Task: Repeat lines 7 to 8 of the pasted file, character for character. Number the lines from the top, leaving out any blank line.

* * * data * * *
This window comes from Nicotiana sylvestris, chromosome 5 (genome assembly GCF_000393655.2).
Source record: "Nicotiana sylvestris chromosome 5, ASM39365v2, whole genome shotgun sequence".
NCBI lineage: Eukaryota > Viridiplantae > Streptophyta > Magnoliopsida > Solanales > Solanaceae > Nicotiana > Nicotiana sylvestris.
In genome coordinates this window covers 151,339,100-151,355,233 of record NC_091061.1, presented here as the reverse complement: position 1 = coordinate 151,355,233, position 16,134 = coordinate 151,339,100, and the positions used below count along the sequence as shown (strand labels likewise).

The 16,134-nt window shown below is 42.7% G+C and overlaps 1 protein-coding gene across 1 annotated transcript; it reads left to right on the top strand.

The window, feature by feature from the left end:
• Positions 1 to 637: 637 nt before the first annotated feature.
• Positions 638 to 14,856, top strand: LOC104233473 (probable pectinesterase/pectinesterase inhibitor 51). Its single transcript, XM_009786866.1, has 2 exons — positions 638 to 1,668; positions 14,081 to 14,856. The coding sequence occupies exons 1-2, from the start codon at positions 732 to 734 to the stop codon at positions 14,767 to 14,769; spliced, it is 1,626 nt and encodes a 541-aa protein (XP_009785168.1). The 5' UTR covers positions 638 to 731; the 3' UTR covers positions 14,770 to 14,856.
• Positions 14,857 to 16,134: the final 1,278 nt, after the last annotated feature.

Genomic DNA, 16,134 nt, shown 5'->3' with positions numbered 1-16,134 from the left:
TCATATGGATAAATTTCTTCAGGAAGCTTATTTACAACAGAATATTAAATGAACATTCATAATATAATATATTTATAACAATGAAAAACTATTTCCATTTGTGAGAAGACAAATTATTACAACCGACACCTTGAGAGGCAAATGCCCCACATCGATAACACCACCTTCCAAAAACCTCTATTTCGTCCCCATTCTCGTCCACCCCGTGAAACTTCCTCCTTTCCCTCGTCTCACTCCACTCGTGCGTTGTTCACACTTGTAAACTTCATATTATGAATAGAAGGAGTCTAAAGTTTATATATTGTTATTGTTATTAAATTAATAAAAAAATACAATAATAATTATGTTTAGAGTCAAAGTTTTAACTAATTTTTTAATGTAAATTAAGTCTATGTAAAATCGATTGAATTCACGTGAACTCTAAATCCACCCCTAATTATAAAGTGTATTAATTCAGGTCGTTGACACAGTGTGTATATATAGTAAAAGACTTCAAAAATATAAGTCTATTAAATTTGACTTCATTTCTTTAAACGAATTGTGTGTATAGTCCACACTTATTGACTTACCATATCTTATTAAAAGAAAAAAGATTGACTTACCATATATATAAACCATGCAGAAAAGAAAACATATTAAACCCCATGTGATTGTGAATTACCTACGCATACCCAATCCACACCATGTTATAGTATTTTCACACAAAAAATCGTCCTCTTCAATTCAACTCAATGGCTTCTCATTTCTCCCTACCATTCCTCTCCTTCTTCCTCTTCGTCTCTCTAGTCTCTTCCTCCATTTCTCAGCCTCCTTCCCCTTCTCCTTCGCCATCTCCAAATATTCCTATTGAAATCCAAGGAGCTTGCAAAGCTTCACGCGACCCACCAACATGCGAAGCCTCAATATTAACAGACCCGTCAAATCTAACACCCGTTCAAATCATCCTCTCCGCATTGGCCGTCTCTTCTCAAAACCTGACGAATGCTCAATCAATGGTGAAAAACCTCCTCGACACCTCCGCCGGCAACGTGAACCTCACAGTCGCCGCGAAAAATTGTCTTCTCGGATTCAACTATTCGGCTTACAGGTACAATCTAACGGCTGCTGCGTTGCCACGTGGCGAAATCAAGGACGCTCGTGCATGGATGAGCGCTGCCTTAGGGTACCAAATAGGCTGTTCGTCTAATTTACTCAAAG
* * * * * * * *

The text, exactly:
• Positions 1 to 637: 637 nt before the first annotated feature.
• Positions 638 to 14,856, top strand: LOC104233473 (probable pectinesterase/pectinesterase inhibitor 51). Its single transcript, XM_009786866.1, has 2 exons — positions 638 to 1,668; positions 14,081 to 14,856. The coding sequence occupies exons 1-2, from the start codon at positions 732 to 734 to the stop codon at positions 14,767 to 14,769; spliced, it is 1,626 nt and encodes a 541-aa protein (XP_009785168.1). The 5' UTR covers positions 638 to 731; the 3' UTR covers positions 14,770 to 14,856.